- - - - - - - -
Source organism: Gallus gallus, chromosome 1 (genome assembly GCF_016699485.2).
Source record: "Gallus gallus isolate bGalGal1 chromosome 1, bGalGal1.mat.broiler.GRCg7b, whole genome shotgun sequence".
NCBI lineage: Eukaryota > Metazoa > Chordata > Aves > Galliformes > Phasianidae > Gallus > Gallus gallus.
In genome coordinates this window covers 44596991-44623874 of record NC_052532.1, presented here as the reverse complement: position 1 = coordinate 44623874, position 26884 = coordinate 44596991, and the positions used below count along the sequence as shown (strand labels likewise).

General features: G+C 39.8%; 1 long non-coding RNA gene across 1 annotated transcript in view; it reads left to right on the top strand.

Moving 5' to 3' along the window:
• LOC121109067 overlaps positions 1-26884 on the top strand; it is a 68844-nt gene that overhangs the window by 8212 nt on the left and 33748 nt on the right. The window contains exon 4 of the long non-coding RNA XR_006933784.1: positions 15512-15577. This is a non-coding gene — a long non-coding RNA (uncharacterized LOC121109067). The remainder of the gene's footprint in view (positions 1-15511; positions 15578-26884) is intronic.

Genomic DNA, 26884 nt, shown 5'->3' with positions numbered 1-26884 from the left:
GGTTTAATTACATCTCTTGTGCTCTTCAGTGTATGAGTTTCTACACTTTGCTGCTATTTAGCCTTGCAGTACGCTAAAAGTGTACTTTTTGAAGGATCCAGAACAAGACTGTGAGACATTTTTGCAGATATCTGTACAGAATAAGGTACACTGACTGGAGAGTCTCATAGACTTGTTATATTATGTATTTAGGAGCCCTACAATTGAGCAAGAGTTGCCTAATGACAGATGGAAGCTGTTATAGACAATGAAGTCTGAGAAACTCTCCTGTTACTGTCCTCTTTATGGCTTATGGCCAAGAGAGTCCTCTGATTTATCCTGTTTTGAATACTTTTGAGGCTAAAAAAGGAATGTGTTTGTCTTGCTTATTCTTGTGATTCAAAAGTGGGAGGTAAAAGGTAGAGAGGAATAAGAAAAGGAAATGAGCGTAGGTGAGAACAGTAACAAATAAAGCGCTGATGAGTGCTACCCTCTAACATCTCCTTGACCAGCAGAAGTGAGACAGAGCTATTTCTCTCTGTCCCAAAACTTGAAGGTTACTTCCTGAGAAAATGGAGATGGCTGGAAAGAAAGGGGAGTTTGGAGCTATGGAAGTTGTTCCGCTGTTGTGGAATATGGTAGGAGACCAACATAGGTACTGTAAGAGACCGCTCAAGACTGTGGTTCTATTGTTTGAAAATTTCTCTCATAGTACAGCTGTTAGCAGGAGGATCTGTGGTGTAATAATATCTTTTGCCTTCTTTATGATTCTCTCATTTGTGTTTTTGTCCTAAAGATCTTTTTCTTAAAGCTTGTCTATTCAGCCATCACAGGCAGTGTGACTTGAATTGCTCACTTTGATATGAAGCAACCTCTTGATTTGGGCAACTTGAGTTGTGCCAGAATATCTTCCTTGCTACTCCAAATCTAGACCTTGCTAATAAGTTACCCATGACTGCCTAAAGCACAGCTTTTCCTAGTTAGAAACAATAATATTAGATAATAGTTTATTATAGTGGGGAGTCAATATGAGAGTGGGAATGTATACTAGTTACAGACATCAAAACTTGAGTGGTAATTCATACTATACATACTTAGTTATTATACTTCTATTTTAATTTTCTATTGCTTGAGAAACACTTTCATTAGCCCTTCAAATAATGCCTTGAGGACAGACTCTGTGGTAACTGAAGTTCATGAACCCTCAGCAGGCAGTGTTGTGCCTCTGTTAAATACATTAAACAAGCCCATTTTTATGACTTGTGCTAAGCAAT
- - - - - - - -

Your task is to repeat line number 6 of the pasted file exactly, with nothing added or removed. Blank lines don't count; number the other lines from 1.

Moving 5' to 3' along the window: